French, Qatari candidates neck-and-neck in race for UNESCO chief
© Gabriel Bouys / AFP (file photo) | Audrey Azoulay, then French Culture Minister, leaves after a cabinet meeting at the Elysee Palace, in Paris, on April 12, 2017.
France and Qatar were running neck-and-neck in the race to lead the UN's troubled cultural body after a third round of voting Wednesday whittled the field down to five.
Qatar's Hamad bin Abdulaziz al-Kawari and France's Audrey Azoulay -- both former culture ministers -- had 18 votes apiece in the battle to replace outgoing UNESCO director-general Irina Bokova.
Behind them in the secret ballot was Egyptian career diplomat Moushira Khattab with 13 votes and China's Tang Qian with five, according to results posted on UNESCO's website.
Vera El Khoury of Lebanon came last on four votes.
Thirty votes are needed to clinch the nomination to head the Paris-based UN Educational, Scientific and Cultural Organization.
The body's 58 board members have been gathered in the French capital since Friday selecting a candidate.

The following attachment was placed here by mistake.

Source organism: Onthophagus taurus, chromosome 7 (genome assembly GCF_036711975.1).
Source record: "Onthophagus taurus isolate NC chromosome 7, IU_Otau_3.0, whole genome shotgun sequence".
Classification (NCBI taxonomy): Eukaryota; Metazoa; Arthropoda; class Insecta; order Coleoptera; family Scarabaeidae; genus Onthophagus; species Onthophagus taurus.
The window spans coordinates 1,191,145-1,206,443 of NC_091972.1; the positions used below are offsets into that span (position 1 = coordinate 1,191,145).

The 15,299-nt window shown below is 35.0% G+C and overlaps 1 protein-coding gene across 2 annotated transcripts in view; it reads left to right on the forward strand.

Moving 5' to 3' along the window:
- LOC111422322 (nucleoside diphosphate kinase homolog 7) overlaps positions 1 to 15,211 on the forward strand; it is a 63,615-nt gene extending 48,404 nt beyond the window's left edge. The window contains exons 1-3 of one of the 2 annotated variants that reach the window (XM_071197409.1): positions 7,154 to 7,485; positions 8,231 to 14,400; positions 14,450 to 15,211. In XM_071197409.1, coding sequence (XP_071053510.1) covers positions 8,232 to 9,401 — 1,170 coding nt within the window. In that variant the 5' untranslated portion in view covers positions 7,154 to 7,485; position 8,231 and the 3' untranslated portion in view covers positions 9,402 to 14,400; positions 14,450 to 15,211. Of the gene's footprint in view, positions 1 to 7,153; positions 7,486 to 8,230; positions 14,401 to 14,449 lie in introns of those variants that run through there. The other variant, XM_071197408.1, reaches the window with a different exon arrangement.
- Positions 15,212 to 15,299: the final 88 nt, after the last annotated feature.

The winner must be approved by UNESCO's 195 member states in November, though this is seen as a formality.
Vietnam's Pham Sanh Chau dropped out of the race Wednesday, having scored five votes in the second round. Candidates from Guatemala, Iraq and Azerbaijan have also given up.
If no candidate wins an outright majority after Thursday's fourth round, it goes to a run-off between the top two.
Most of the candidates acknowledge the need to reform the 71-year-old organisation whose bloated bureaucracy is accused of inefficiency.
UNESCO has been accused of bias in the Israeli-Palestinian conflict, and it infuriated Israel and staunch ally the United States by granting full membership to Palestine in 2011.
Both countries suspended their funding to the agency -- best-known for its prestigious World Heritage List -- over the move.
Arab countries have complained that UNESCO has never had a boss from their region.
However, UNESCO does not observe the kind of rotation by world region which is used when choosing a UN secretary general.